One in front of the other, 31 young women aged 17 to 25 are lined up in the central Phnom Penh restaurant. Several hop about on alternate feet. “Hurry up,” they whisper to the girls in front. “Be as quick as you can – I’ve got to go.” Others are quieter. They cross their arms over their rib cages and stare at the floor, waiting their turn to take a pregnancy test from their prospective employer’s outstretched hands and disappear into the toilet, before handing it back to publicly share the results. Whether or not two blue lines appear dictates whether they’re pregnant – and whether or not they’ve got a new job.
“I’d never had sex before, but I was so scared,” Ya Aha, 19, tells me later, as we sit downstairs under the watchful gaze of her new boss. “It sounds silly, but I started wondering about all the things that could have happened to make me pregnant by mistake anyway. My family is from a really poor community on the outskirts of Phnom Penh, and I had to find work, or we wouldn’t be able to eat. If the test had come back positive, I....” She blinks. “Well, I’d have to get rid of the baby, obviously.”
In a positive post-Weinstein era of Hashtag-Me-Too and Times Up badges, it can be easy to feel like women in 2018 are united in the fight to end workplace harassment and professional inequality. We’re in it together, we declare, as we rightfully protest the pay gap that appears to be widening before our eyes. We’re speaking up and the world is finally listening to us.
Yet, millions of women in many countries around the world aren’t aware of these campaigns. Largely because they’re still being forgotten by them.
Take Cambodia, for example, where nearly one in three female garment-factory employees have experienced sexual harassment within the past 12 months and women are subject to a gender pay gap of approximately 27 per cent (according to a 2014 Asian Development Bank study).
Now, The Pool can reveal women in Cambodia are being exposed to another form of workplace misogyny altogether – one not only affecting their job prospects but threatening their physical health and reproductive rights. Here, employing a pregnant woman in a café, restaurant or bar is thought to be bad luck – capable of driving away customers, and affecting business success to such an extent that managers believe profit margins are sure to fall and the number of people who’ll stop by to complain of food poisoning over the next month is certain to climb.
Dr Phan Sothennith, centre manager for reproductive-health NGO Marie Stopes (Photo: Francesco Brembati)
“I make every waitress I hire take a pregnancy test as soon as she’s passed the interview,” says Choung Chumsochiva, who manages the Happy Family restaurant in Siem Reap. “They then take the tests together every fortnight after that, to make sure nothing changes regarding their…” he pauses “…situation.” Many of the girls he employs are teenagers. “It’s too much of a risk for me to leave it up to them. If they get pregnant and don’t want an abortion, then they can wait until they give birth and then re-apply to work with us again in the future.” Whether he’s as likely to employ a young mother he declines to say.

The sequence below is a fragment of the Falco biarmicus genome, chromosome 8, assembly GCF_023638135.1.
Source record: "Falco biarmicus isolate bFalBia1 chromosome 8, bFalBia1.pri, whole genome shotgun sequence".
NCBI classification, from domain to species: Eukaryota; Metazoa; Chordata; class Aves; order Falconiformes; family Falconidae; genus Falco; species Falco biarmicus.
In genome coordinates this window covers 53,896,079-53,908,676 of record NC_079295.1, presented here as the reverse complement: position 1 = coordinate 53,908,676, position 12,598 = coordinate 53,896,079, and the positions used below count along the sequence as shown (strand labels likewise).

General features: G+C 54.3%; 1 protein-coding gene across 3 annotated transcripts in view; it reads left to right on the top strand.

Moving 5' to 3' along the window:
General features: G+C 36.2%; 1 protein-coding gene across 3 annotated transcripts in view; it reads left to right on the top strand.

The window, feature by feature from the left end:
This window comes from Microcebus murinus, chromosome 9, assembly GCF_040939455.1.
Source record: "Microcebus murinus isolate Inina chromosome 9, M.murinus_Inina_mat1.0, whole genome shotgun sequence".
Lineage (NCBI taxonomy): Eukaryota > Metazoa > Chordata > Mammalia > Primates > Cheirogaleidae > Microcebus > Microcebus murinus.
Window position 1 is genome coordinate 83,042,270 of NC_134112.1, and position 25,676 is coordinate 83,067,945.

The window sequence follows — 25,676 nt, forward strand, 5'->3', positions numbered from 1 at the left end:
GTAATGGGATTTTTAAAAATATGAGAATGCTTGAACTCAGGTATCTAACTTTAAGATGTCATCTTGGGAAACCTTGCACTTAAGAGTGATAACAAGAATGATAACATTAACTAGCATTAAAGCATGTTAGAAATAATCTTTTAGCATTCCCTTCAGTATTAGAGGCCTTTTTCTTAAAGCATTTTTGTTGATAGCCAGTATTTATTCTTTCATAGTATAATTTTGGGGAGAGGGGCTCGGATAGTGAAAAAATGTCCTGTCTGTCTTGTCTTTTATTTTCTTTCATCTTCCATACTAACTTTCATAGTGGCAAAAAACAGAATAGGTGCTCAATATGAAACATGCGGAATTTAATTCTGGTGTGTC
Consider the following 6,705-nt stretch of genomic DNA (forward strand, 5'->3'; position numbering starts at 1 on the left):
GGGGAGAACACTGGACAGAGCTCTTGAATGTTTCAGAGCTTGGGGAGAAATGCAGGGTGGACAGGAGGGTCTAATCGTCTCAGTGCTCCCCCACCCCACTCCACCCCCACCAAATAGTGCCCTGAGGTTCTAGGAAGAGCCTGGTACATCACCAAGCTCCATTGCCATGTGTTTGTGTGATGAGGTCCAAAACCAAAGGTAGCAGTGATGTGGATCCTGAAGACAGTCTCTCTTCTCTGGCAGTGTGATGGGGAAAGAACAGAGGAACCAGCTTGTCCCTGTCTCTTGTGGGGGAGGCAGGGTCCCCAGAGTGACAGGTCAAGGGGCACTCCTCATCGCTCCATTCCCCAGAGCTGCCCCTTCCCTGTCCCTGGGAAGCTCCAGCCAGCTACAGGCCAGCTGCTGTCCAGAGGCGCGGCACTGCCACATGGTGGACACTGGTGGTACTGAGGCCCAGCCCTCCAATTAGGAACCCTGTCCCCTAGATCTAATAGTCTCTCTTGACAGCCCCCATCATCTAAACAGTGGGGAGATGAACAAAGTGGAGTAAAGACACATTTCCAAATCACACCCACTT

Dr Phan Sothennith, centre manager for the reproductive-health NGO Marie Stopes’ Siem Reap clinic, says that many waitresses frequent his centre. “We see many of the same women come back time and time again,” he explains from his blue- and white-painted office on the outskirts of the city. “Culturally, there is very little knowledge about contraception and pregnancy prevention in Cambodia, so girls will come for abortions every couple of months. When we counsel them to find out why they believe this is the right choice for them, they reveal they’ve been told they’ll lose their jobs if they keep the child.”
The idea of an abortion scared me, but my boss didn’t give me a choice. He said I had a week to sort my problem out or that was it
Speaking from her home on the edge of Phnom Penh, Kung Sreypich, 16, couldn’t afford to visit a Marie Stopes clinic. Instead, she had her abortion in an abandoned hut in the middle of the jungle, where nobody could see her bleed. “The idea of an abortion scared me, but my boss didn’t give me a choice. He said I had a week to sort my problem out, or that was it.” Sreypich’s younger sister, ChinChin, is nine years old and often goes two days at a time without food. “If I kept the baby, I would lose my job and there would be one more mouth to feed. Everything would be worse for everyone.”
“If this behaviour was taking place in every industry across the country, then I like to think there would be regulations in place to end this practise,” says Ros Sopheap, executive director of the NGO Gender And Development For Cambodia. “But because it’s largely limited to the hospitality sector, then employers believe they can get away with it. But it’s absolutely sexist, and very dangerous. It doesn’t just harm women’s economic prospects – it risks their health as well.”
Back in the centre of the city, Aha is preparing for her first waitressing shift. “I feel so lucky to have this job,” she says. “I can’t read or write and my English is very bad, so not many people will employ me. So, if my boss says I need to take a pregnancy test to earn money, then who am I to say no?”
This reporting is part of the Crying Hunger project and was supported by the European Journalism Centre